You maintain all Uconnect functions and HU controls.
 

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that audio shop is raping you, they always do and its sad. Sound dampening is good and all and would help in your doors and rear deck but for $1500 bones, that's just stupid. i have spent about $170 on dampening and that's between the rear deck and doors.

You can try and swap the dash mids with a different driver and that can make or break it. It could also make things worse.

Using something from audiocontrol would allow you to maintain your stock deck but at the end of the day, it is still limiting you.

It is also a bit difficult to maintain the frequency extension on the bottom end if you swap out speakers. Most component sets out there that are mostly drag and drop wont get down that deep which means you'd have to be OK with that or go a subwoofer route. I have my infinite baffled sub in my rear deck and i'll say that for not having a box back there, it more than comfortably takes care of the low end.

Its fun trying to do this on a budget but there is definitely a base cost involved here that you need to achieve or your upgrades wont be worth a shit. We all have gone different routes in here, made mistakes and redone things due to boredom or sheer unhappiness. I'd say try replacing the dash mids first and then decide from there.
 

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that audio shop is raping you, they always do and its sad. Sound dampening is good and all and would help in your doors and rear deck but for $1500 bones, that's just stupid. i have spent about $170 on dampening and that's between the rear deck and doors.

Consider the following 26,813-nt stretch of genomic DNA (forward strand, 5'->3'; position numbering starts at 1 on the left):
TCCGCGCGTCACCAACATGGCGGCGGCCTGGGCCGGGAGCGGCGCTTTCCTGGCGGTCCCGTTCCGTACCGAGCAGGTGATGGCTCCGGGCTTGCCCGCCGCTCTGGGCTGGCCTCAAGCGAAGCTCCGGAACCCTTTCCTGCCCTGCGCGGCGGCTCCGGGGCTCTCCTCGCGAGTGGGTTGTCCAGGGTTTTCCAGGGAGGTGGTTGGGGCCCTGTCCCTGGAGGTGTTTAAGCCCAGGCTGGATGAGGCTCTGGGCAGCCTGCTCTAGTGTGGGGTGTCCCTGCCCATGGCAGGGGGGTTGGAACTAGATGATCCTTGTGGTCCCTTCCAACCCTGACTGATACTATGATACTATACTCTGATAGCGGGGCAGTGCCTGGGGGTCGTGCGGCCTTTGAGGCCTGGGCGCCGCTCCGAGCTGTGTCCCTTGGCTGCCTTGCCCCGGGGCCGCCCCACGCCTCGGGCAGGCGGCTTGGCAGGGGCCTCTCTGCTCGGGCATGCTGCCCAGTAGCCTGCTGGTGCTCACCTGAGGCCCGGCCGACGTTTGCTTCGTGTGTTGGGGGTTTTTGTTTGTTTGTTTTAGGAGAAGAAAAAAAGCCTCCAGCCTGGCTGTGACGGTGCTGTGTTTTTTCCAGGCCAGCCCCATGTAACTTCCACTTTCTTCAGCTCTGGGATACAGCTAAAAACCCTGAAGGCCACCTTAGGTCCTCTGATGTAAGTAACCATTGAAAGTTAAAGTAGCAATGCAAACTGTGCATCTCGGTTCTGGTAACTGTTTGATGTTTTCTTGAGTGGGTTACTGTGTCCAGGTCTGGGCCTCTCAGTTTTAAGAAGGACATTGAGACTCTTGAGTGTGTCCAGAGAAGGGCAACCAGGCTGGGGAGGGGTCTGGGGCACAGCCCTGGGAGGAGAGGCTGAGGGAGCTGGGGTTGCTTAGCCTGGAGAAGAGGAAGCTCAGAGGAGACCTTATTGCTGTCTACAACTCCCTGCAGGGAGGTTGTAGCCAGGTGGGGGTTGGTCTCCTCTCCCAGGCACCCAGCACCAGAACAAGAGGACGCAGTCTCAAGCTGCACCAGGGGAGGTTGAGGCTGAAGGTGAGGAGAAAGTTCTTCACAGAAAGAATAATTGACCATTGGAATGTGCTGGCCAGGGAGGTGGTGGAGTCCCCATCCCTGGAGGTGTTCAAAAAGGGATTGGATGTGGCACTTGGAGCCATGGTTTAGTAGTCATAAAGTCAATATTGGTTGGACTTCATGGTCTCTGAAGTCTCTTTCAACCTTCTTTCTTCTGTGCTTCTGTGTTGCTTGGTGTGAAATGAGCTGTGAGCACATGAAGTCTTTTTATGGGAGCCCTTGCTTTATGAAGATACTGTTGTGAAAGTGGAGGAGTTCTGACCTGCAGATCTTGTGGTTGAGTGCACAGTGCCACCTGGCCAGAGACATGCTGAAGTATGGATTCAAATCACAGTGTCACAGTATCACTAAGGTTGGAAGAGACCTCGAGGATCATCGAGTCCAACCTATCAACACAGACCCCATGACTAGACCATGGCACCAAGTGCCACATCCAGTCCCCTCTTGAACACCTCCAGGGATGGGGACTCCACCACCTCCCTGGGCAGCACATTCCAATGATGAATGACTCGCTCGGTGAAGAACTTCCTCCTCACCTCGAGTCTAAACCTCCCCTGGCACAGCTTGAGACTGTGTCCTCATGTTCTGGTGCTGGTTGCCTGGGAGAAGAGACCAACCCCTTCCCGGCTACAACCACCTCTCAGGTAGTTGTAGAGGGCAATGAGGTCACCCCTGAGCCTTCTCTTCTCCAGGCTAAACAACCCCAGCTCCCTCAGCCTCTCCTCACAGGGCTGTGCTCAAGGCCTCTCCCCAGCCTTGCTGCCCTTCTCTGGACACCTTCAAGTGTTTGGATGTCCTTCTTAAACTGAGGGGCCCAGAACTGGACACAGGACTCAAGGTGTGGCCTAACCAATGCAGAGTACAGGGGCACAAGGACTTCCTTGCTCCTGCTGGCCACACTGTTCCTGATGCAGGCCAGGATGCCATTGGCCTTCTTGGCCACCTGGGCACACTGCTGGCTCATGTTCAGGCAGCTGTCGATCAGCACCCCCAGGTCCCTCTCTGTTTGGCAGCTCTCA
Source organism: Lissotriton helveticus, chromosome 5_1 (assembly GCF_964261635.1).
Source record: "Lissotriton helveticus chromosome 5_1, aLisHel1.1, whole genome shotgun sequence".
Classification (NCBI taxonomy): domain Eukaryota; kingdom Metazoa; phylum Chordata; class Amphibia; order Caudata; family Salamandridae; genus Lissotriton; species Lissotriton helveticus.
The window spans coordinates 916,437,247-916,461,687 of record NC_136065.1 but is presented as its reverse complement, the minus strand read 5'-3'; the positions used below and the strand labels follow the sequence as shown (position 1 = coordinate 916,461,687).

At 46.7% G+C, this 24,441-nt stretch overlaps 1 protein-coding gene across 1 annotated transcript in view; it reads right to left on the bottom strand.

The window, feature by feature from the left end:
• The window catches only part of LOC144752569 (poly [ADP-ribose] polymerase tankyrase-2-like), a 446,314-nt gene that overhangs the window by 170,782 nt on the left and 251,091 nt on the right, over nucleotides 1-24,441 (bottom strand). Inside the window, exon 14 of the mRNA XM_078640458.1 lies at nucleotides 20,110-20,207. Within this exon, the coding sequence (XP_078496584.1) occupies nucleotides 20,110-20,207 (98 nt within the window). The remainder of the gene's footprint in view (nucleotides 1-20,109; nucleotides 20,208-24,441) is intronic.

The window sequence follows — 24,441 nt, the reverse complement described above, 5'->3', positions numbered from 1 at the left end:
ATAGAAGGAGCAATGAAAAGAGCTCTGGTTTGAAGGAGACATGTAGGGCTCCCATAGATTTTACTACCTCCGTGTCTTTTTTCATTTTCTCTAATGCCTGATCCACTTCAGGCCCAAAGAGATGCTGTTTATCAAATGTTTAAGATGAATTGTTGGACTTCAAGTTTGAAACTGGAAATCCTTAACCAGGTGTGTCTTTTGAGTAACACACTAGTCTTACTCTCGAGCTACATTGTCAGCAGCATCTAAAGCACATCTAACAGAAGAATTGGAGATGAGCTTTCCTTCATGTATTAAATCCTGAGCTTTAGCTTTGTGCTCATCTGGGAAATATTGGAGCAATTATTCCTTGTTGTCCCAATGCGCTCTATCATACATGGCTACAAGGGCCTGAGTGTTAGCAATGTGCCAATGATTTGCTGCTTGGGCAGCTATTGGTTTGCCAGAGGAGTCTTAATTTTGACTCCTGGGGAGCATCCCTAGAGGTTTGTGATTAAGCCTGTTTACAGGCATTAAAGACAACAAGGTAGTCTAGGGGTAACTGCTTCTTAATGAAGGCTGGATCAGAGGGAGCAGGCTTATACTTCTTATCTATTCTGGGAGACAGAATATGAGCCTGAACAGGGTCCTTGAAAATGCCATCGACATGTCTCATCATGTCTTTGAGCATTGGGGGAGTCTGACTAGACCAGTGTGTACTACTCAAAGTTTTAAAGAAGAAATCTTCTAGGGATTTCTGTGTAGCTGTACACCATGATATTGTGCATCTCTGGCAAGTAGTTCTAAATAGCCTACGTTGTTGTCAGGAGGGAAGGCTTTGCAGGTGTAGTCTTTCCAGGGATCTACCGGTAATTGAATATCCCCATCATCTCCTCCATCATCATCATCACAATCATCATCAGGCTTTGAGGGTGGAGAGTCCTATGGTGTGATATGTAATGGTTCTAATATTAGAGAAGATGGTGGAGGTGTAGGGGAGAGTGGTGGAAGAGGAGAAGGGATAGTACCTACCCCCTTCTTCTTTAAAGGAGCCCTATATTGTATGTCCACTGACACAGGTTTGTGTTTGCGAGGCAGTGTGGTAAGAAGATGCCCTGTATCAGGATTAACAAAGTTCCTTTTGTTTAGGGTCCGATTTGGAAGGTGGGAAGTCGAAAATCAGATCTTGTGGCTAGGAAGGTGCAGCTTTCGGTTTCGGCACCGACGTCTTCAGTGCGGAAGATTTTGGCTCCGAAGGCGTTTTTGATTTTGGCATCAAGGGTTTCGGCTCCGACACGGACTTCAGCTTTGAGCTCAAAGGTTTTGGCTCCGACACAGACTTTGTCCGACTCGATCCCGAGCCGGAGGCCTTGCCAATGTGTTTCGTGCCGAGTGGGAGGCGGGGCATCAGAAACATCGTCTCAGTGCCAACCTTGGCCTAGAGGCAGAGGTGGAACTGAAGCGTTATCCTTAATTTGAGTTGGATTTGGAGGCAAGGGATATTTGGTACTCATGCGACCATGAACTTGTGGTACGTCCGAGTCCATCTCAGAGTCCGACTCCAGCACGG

Keep in mind that's probably $1500 installed, and the labor on installing deadener can take a long time. Their installer's time is worth something. If you've got a weekend or two to DIY you can save a lot of money though definitely. It's not skilled labor. It's just popping some plastic rivets and unscrewing some phillips head screws.

You can try and swap the dash mids with a different driver and that can make or break it. It could also make things worse.
It's probably not going to make things worse if you stick to a mainstream 3.5" coaxial, but your results will definitely be limited. Bump the midrange/treble score up from a D- to a C-, maybe a C+ with a better coaxial.

SuBXeRo is more correct on the bass though. The limitations present in the factory system are going to make just swapping the door speakers out much less worthy of spending money on. Weak amplification and fixed crossovers mean you're between a rock and a hard place until you can get rid of the factory amp. That means something like that audiocontrol piece, or a new aftermarket CD player.